This example is one of the worst. A US Cavalry Soldier with a brass frame 1860!!! That's just lazy!

    600px-HOWS02Colt1860-6.jpg

    Back to historical usage of spare cylinders. The Colt Paterson shipped with multiple cylinders:
    Quoting myself from a previous thread:

    "While there is no historical proof of swapping C&B cylinders in Remington 1858 NMA revolvers outside of Hollywood. There is proof that this was done in the Paterson revolver to great effect.

    http://www.texasescapes.com/JefferyRobenalt/Battle-of-Walkers-Creek-and-Colt-Paterson-Revolver.htm

    "Sam Colt produced several models of the Paterson, but model No. 5 was a five-shot .36 caliber percussion revolver with a nine inch barrel and a folding trigger that only emerged when the hammer was cocked; a feature common to all Paterson Colts. The revolver was a bit fragile and the barrel had to be removed to switch cylinders, but the weapon came with an extra cylinder or two, giving the user from ten to fifteen shots before reloading was necessary.Colt's model No. 5 was referred to as the "Texas" Paterson because of its use by the Texas Rangers at Walker's Creek. How the Rangers got their hands on the weapon is a story unto itself."

    "During the running, three-mile, hour-long Comanche retreat, Yellow Wolf rallied his warriors for three separate counterattacks with the Rangers fighting in relays — one group quickly switching the cylinders of their Colts while the other engaged the Comanches. Just as Yellow Wolf was haranguing his warriors into making one more attack, Ranger Ad Gillespie shot him in the head at thirty yards. Now thoroughly demoralized, Comanches fled the field."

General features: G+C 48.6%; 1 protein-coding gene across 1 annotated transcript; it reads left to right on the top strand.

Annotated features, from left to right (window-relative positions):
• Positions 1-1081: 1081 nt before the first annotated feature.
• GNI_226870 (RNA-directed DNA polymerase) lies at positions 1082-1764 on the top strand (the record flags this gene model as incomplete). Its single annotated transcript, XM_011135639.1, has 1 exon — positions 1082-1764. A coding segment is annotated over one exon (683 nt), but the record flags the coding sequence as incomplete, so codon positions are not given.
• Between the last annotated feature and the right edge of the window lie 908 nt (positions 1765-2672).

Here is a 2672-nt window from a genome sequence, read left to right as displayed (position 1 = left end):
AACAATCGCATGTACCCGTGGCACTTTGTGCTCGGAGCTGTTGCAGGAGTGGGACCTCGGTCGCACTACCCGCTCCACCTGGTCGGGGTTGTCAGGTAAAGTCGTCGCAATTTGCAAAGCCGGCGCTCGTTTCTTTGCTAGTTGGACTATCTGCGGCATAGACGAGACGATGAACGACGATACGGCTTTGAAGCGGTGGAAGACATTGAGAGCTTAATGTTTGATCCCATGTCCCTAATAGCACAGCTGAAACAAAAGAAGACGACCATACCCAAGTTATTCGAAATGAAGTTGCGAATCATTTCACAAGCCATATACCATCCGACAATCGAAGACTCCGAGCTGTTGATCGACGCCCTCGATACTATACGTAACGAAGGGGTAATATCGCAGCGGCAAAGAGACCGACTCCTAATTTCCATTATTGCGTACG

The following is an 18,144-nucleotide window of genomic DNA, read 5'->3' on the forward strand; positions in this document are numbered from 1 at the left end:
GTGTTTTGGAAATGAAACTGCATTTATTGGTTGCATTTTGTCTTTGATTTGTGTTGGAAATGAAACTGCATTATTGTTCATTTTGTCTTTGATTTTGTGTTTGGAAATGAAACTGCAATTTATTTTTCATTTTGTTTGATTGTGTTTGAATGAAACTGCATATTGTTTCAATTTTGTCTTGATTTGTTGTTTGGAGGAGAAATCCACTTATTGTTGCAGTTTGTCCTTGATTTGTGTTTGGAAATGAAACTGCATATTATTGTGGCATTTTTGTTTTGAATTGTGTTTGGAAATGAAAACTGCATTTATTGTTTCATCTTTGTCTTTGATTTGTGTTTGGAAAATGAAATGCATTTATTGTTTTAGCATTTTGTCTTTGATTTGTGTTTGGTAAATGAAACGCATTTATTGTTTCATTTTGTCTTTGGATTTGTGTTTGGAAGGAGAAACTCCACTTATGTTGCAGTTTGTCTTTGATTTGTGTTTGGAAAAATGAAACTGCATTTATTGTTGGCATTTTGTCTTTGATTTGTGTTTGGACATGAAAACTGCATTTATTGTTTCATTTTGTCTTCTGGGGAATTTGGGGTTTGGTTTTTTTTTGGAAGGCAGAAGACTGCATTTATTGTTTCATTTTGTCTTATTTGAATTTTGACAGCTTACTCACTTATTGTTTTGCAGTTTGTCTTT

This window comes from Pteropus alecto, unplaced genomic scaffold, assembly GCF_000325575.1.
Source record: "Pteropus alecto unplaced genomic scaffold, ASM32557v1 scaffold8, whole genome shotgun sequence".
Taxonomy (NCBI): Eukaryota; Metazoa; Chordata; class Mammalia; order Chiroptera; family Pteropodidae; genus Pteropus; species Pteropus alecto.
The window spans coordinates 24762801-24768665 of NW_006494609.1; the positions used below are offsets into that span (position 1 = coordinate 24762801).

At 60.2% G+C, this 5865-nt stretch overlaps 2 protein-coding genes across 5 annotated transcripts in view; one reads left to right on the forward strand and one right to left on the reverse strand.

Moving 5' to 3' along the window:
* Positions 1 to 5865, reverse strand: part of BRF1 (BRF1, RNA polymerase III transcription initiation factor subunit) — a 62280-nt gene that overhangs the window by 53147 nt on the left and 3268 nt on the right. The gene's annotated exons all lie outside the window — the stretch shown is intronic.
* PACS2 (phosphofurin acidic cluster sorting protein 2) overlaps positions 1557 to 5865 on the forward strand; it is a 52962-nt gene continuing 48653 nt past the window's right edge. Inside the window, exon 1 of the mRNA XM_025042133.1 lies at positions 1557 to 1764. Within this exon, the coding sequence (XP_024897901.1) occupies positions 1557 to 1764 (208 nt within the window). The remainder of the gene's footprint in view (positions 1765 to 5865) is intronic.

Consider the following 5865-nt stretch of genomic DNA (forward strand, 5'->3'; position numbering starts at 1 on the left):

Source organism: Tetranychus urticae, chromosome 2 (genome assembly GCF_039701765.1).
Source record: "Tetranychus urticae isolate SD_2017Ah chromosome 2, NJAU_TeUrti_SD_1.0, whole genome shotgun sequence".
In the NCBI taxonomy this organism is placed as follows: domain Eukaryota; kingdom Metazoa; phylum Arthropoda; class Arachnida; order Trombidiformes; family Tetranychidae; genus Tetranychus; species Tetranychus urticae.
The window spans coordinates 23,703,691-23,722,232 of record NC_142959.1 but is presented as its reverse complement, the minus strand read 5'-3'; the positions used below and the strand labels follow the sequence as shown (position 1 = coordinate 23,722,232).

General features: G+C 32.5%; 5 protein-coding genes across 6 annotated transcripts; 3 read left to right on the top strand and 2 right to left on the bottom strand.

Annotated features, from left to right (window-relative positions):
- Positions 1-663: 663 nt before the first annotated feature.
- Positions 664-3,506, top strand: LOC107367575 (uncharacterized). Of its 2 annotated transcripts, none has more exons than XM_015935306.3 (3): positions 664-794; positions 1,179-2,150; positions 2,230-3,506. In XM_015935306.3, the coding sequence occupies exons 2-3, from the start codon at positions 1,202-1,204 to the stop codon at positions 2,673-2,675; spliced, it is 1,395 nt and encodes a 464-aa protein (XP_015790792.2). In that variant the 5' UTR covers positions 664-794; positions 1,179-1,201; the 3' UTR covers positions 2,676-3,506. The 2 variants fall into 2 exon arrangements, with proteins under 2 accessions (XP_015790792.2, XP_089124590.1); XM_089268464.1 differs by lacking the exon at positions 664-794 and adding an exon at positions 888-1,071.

Below is a screen print from the Book "Savage Frontier" that mentions changing cylinders (on Colt Paterson revolvers) during the Battle at Walker's Creek:

    [​IMG]

    Paterson revolvers came with 2 cylinders from the factory.
    https://www.rockislandauction.com/detail/70/2124/colt-paterson-revolver-36-percussion

    [​IMG]
     
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  15. Tommygunn